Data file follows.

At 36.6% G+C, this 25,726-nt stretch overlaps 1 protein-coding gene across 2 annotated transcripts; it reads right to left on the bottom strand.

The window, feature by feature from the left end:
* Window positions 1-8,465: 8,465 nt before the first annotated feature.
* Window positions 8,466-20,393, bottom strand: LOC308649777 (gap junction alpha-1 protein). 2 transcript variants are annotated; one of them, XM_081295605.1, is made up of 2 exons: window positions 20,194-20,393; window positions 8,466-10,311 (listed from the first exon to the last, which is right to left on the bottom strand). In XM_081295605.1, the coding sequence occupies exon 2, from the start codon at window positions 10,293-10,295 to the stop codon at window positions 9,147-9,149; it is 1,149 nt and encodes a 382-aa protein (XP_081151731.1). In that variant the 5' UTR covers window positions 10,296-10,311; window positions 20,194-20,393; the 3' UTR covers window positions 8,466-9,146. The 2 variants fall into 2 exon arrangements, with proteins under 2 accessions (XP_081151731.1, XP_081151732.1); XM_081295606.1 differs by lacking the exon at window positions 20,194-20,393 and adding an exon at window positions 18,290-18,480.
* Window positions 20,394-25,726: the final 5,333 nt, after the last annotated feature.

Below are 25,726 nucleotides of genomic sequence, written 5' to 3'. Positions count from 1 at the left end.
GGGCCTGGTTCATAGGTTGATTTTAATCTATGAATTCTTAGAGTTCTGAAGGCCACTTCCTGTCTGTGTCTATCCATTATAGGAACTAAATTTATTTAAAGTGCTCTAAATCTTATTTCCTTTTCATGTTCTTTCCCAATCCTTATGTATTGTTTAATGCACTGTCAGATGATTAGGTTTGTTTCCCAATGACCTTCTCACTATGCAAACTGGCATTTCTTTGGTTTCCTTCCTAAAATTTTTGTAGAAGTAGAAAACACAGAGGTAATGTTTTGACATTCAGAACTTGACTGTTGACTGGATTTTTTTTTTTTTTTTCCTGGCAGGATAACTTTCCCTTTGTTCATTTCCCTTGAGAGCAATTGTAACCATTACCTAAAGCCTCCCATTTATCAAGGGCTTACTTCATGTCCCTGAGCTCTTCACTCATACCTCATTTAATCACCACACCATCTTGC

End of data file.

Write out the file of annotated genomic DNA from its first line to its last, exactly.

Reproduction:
At 36.6% G+C, this 25,726-nt stretch overlaps 1 protein-coding gene across 2 annotated transcripts; it reads right to left on the bottom strand.

The window, feature by feature from the left end:
* Window positions 1-8,465: 8,465 nt before the first annotated feature.
* Window positions 8,466-20,393, bottom strand: LOC308649777 (gap junction alpha-1 protein). 2 transcript variants are annotated; one of them, XM_081295605.1, is made up of 2 exons: window positions 20,194-20,393; window positions 8,466-10,311 (listed from the first exon to the last, which is right to left on the bottom strand). In XM_081295605.1, the coding sequence occupies exon 2, from the start codon at window positions 10,293-10,295 to the stop codon at window positions 9,147-9,149; it is 1,149 nt and encodes a 382-aa protein (XP_081151731.1). In that variant the 5' UTR covers window positions 10,296-10,311; window positions 20,194-20,393; the 3' UTR covers window positions 8,466-9,146. The 2 variants fall into 2 exon arrangements, with proteins under 2 accessions (XP_081151731.1, XP_081151732.1); XM_081295606.1 differs by lacking the exon at window positions 20,194-20,393 and adding an exon at window positions 18,290-18,480.
* Window positions 20,394-25,726: the final 5,333 nt, after the last annotated feature.

Below are 25,726 nucleotides of genomic sequence, written 5' to 3'. Positions count from 1 at the left end.
GGGCCTGGTTCATAGGTTGATTTTAATCTATGAATTCTTAGAGTTCTGAAGGCCACTTCCTGTCTGTGTCTATCCATTATAGGAACTAAATTTATTTAAAGTGCTCTAAATCTTATTTCCTTTTCATGTTCTTTCCCAATCCTTATGTATTGTTTAATGCACTGTCAGATGATTAGGTTTGTTTCCCAATGACCTTCTCACTATGCAAACTGGCATTTCTTTGGTTTCCTTCCTAAAATTTTTGTAGAAGTAGAAAACACAGAGGTAATGTTTTGACATTCAGAACTTGACTGTTGACTGGATTTTTTTTTTTTTTTTCCTGGCAGGATAACTTTCCCTTTGTTCATTTCCCTTGAGAGCAATTGTAACCATTACCTAAAGCCTCCCATTTATCAAGGGCTTACTTCATGTCCCTGAGCTCTTCACTCATACCTCATTTAATCACCACACCATCTTGC